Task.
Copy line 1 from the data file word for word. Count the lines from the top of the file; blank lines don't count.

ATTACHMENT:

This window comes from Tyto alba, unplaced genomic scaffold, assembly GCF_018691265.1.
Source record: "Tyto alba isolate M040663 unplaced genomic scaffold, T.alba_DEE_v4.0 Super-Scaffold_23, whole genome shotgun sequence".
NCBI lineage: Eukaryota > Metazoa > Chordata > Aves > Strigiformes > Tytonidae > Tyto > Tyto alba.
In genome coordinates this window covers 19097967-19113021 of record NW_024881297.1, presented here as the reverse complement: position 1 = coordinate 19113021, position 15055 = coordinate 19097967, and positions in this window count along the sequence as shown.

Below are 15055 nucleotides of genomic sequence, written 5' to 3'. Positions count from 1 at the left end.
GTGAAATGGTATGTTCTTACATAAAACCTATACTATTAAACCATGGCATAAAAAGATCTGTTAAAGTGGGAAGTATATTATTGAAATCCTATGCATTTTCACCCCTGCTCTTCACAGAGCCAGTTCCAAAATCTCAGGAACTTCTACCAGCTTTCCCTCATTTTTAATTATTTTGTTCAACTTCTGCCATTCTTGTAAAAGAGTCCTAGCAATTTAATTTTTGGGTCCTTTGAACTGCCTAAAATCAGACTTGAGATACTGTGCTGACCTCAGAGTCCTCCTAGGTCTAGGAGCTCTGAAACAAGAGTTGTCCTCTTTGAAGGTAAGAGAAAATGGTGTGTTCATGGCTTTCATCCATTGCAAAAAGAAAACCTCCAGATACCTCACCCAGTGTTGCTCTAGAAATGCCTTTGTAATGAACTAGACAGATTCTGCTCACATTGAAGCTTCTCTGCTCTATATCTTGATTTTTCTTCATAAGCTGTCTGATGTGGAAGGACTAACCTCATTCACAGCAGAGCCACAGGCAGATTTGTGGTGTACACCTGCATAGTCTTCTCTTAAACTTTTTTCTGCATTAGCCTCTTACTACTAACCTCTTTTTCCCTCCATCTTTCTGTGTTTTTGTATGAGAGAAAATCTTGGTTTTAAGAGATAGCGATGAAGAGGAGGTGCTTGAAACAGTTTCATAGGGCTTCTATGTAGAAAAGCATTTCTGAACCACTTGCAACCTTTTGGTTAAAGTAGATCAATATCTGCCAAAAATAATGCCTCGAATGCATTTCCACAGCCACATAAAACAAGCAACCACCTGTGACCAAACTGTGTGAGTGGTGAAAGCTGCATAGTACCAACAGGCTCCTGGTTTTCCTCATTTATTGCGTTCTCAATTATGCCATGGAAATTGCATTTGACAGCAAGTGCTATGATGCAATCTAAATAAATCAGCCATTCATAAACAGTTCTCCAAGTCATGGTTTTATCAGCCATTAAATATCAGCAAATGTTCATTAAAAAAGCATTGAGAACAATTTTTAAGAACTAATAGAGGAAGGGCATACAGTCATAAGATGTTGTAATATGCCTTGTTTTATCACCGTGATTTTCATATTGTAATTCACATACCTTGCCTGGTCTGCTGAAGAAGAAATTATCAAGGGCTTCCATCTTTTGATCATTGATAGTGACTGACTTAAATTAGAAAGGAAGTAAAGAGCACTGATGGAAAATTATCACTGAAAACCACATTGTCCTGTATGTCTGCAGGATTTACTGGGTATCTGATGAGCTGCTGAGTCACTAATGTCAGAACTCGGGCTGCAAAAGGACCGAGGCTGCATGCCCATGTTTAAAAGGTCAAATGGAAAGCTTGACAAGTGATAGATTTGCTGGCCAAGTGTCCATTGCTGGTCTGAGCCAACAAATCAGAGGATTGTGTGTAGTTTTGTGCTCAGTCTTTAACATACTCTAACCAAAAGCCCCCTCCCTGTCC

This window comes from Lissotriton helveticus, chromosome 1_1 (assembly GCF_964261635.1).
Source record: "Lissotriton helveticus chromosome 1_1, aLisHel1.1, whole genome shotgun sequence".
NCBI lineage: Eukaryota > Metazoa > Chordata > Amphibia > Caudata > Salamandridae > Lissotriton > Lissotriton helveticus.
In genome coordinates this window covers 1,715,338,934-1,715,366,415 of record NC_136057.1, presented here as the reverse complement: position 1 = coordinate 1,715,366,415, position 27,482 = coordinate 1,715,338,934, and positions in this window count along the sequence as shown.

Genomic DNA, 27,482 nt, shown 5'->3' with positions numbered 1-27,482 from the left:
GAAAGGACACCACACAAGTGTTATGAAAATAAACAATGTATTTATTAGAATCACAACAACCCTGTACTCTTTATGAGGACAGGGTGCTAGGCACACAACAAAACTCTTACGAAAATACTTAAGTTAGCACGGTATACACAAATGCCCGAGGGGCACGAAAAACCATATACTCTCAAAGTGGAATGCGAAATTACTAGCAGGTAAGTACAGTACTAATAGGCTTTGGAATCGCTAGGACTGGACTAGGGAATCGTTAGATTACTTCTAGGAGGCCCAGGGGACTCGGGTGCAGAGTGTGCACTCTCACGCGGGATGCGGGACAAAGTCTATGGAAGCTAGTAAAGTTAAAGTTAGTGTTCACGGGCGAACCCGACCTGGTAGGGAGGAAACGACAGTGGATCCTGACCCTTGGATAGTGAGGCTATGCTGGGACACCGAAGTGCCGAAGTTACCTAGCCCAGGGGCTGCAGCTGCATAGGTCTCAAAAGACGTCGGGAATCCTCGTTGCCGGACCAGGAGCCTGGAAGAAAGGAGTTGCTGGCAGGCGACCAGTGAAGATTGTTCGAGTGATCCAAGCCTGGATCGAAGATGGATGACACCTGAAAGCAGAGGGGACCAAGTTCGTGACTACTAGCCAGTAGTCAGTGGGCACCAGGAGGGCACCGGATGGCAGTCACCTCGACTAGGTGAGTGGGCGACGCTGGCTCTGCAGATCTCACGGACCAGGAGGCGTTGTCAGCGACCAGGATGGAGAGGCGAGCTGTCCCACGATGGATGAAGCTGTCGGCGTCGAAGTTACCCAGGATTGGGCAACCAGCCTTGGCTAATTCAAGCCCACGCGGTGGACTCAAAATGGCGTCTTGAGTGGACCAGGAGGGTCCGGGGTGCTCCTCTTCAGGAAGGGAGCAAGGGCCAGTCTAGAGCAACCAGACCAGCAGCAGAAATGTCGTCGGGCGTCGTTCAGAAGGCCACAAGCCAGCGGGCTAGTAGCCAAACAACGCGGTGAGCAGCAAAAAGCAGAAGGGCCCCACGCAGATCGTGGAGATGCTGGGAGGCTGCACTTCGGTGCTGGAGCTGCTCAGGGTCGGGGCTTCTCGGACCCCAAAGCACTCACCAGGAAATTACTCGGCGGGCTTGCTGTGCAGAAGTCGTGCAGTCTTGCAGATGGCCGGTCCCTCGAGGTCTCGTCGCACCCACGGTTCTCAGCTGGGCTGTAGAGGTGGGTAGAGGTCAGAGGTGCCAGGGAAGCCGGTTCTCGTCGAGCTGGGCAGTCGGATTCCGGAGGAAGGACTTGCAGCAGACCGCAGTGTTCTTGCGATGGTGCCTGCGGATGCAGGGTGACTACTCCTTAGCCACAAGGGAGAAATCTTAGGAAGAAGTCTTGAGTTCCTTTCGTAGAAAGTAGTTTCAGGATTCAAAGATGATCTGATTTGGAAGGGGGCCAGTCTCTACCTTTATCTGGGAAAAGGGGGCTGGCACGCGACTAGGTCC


This window comes from Tyto alba, unplaced genomic scaffold, assembly GCF_018691265.1.